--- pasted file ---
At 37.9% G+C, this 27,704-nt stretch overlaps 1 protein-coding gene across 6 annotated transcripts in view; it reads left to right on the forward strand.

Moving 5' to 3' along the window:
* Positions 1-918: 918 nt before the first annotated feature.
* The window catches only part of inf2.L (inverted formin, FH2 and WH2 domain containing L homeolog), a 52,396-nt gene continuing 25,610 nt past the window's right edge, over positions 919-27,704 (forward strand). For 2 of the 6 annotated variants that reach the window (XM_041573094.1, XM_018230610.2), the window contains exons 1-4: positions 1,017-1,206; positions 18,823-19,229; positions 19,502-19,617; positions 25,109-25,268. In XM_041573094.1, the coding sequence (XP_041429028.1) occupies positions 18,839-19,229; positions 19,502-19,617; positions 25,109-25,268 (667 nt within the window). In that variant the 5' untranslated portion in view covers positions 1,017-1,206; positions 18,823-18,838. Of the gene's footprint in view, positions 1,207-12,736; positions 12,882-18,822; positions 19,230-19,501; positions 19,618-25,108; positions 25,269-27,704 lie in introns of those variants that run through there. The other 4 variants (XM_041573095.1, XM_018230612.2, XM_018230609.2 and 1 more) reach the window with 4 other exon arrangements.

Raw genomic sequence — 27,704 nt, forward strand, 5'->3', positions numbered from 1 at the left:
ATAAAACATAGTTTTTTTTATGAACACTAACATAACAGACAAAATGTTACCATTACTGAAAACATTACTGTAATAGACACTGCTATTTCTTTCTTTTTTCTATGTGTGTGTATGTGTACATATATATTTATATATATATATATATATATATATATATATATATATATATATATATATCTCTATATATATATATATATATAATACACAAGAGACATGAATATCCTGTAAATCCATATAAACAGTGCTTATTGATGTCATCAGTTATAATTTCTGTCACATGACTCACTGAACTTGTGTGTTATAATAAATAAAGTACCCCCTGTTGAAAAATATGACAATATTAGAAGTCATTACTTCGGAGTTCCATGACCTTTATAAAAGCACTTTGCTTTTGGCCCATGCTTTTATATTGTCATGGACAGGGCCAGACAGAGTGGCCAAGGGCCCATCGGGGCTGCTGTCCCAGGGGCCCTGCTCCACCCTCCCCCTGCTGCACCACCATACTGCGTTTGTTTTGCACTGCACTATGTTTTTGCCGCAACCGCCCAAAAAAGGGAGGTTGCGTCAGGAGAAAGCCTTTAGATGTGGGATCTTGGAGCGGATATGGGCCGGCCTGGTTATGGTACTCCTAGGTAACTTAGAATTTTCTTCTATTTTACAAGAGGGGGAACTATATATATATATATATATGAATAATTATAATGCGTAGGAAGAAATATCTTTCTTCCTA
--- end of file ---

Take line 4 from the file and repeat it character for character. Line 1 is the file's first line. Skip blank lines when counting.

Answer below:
* The window catches only part of inf2.L (inverted formin, FH2 and WH2 domain containing L homeolog), a 52,396-nt gene continuing 25,610 nt past the window's right edge, over positions 919-27,704 (forward strand). For 2 of the 6 annotated variants that reach the window (XM_041573094.1, XM_018230610.2), the window contains exons 1-4: positions 1,017-1,206; positions 18,823-19,229; positions 19,502-19,617; positions 25,109-25,268. In XM_041573094.1, the coding sequence (XP_041429028.1) occupies positions 18,839-19,229; positions 19,502-19,617; positions 25,109-25,268 (667 nt within the window). In that variant the 5' untranslated portion in view covers positions 1,017-1,206; positions 18,823-18,838. Of the gene's footprint in view, positions 1,207-12,736; positions 12,882-18,822; positions 19,230-19,501; positions 19,618-25,108; positions 25,269-27,704 lie in introns of those variants that run through there. The other 4 variants (XM_041573095.1, XM_018230612.2, XM_018230609.2 and 1 more) reach the window with 4 other exon arrangements.